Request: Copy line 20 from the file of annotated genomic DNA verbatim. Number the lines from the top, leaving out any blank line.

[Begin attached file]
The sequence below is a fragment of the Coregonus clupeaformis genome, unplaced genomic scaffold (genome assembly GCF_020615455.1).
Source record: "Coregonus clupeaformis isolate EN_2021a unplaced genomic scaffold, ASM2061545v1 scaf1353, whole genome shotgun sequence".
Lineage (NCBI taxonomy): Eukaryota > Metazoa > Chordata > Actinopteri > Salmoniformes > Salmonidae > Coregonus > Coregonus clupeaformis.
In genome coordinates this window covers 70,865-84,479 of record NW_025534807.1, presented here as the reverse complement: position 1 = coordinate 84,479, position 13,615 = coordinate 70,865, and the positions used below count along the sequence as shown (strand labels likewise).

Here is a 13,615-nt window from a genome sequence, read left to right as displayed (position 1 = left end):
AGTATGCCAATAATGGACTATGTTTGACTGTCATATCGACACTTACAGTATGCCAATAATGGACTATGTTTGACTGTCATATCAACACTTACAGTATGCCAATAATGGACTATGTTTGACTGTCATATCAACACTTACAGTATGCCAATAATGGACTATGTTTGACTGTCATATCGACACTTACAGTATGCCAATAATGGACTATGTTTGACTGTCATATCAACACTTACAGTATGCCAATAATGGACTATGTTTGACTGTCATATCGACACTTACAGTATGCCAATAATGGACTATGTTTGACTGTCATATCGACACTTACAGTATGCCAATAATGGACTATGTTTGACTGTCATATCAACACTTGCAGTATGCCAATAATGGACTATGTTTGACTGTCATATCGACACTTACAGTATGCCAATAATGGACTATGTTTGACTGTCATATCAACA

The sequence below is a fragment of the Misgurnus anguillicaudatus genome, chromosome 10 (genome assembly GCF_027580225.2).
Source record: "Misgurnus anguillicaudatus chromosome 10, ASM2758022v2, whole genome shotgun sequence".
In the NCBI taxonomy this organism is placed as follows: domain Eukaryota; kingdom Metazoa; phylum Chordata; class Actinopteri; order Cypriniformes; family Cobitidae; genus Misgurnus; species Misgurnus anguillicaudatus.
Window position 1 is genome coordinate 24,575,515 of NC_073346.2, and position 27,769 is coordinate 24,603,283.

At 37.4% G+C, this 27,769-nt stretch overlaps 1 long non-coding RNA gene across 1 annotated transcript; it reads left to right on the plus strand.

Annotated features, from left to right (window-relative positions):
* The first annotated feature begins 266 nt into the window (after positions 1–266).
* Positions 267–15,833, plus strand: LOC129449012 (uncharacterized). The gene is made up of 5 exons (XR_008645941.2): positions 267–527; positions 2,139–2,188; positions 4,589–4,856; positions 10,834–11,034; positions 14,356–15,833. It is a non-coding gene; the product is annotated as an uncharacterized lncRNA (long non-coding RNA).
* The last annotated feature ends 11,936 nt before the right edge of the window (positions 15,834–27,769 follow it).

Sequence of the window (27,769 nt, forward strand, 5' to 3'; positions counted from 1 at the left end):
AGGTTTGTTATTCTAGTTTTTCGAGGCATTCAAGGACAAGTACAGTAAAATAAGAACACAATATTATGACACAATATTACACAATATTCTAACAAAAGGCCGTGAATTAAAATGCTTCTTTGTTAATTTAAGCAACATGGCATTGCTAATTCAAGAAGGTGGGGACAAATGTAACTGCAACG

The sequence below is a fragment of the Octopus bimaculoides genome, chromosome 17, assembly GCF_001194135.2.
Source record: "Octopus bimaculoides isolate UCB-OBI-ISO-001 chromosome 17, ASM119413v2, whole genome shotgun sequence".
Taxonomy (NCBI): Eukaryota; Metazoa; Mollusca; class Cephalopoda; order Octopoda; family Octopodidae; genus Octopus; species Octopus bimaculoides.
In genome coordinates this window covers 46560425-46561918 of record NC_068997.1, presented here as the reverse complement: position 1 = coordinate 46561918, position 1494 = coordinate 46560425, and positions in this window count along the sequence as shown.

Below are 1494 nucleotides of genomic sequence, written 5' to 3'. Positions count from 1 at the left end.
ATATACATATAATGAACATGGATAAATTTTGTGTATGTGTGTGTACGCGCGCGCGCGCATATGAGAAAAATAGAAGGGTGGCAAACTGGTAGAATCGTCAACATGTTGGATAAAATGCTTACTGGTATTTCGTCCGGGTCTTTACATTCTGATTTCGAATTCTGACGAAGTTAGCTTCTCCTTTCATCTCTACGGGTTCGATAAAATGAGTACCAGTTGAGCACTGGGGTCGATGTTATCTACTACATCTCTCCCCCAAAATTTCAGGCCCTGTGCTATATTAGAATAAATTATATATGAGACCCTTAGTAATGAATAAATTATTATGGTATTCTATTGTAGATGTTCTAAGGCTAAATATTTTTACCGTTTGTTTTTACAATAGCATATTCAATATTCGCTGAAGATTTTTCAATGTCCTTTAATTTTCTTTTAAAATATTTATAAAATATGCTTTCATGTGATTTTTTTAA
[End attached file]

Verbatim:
Taxonomy (NCBI): Eukaryota; Metazoa; Mollusca; class Cephalopoda; order Octopoda; family Octopodidae; genus Octopus; species Octopus bimaculoides.